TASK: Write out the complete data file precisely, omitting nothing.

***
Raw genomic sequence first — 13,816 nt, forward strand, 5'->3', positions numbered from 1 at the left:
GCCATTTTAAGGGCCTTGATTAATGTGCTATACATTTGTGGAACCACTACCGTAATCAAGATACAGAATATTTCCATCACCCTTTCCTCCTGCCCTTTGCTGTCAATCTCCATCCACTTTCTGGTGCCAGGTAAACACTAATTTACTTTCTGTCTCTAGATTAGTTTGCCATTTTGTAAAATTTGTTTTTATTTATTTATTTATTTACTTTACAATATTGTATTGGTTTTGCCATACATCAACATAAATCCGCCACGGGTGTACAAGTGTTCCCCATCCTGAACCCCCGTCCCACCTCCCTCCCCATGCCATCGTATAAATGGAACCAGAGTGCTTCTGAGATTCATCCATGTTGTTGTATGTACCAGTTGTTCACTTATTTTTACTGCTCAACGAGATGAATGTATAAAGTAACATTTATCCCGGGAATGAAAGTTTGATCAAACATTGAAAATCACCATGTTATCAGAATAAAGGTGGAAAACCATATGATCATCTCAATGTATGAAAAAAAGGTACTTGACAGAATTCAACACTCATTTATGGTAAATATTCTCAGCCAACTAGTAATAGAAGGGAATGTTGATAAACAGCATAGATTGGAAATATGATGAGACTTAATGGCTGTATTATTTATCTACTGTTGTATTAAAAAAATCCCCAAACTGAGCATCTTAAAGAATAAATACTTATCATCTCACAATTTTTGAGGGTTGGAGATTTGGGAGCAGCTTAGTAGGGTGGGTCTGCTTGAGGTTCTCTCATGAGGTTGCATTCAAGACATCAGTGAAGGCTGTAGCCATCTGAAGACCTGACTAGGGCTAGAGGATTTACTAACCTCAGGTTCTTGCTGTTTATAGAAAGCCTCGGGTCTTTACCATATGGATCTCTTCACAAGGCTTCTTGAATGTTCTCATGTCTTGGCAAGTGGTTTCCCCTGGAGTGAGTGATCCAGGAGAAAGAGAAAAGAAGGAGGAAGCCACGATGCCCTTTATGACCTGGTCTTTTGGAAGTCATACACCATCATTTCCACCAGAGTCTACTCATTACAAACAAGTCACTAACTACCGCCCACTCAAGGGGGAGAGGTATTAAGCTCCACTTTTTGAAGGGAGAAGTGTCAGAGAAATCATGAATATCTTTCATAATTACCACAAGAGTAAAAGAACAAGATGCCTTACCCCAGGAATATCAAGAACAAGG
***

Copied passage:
Raw genomic sequence first — 13,816 nt, forward strand, 5'->3', positions numbered from 1 at the left:
GCCATTTTAAGGGCCTTGATTAATGTGCTATACATTTGTGGAACCACTACCGTAATCAAGATACAGAATATTTCCATCACCCTTTCCTCCTGCCCTTTGCTGTCAATCTCCATCCACTTTCTGGTGCCAGGTAAACACTAATTTACTTTCTGTCTCTAGATTAGTTTGCCATTTTGTAAAATTTGTTTTTATTTATTTATTTATTTACTTTACAATATTGTATTGGTTTTGCCATACATCAACATAAATCCGCCACGGGTGTACAAGTGTTCCCCATCCTGAACCCCCGTCCCACCTCCCTCCCCATGCCATCGTATAAATGGAACCAGAGTGCTTCTGAGATTCATCCATGTTGTTGTATGTACCAGTTGTTCACTTATTTTTACTGCTCAACGAGATGAATGTATAAAGTAACATTTATCCCGGGAATGAAAGTTTGATCAAACATTGAAAATCACCATGTTATCAGAATAAAGGTGGAAAACCATATGATCATCTCAATGTATGAAAAAAAGGTACTTGACAGAATTCAACACTCATTTATGGTAAATATTCTCAGCCAACTAGTAATAGAAGGGAATGTTGATAAACAGCATAGATTGGAAATATGATGAGACTTAATGGCTGTATTATTTATCTACTGTTGTATTAAAAAAATCCCCAAACTGAGCATCTTAAAGAATAAATACTTATCATCTCACAATTTTTGAGGGTTGGAGATTTGGGAGCAGCTTAGTAGGGTGGGTCTGCTTGAGGTTCTCTCATGAGGTTGCATTCAAGACATCAGTGAAGGCTGTAGCCATCTGAAGACCTGACTAGGGCTAGAGGATTTACTAACCTCAGGTTCTTGCTGTTTATAGAAAGCCTCGGGTCTTTACCATATGGATCTCTTCACAAGGCTTCTTGAATGTTCTCATGTCTTGGCAAGTGGTTTCCCCTGGAGTGAGTGATCCAGGAGAAAGAGAAAAGAAGGAGGAAGCCACGATGCCCTTTATGACCTGGTCTTTTGGAAGTCATACACCATCATTTCCACCAGAGTCTACTCATTACAAACAAGTCACTAACTACCGCCCACTCAAGGGGGAGAGGTATTAAGCTCCACTTTTTGAAGGGAGAAGTGTCAGAGAAATCATGAATATCTTTCATAATTACCACAAGAGTAAAAGAACAAGATGCCTTACCCCAGGAATATCAAGAACAAGG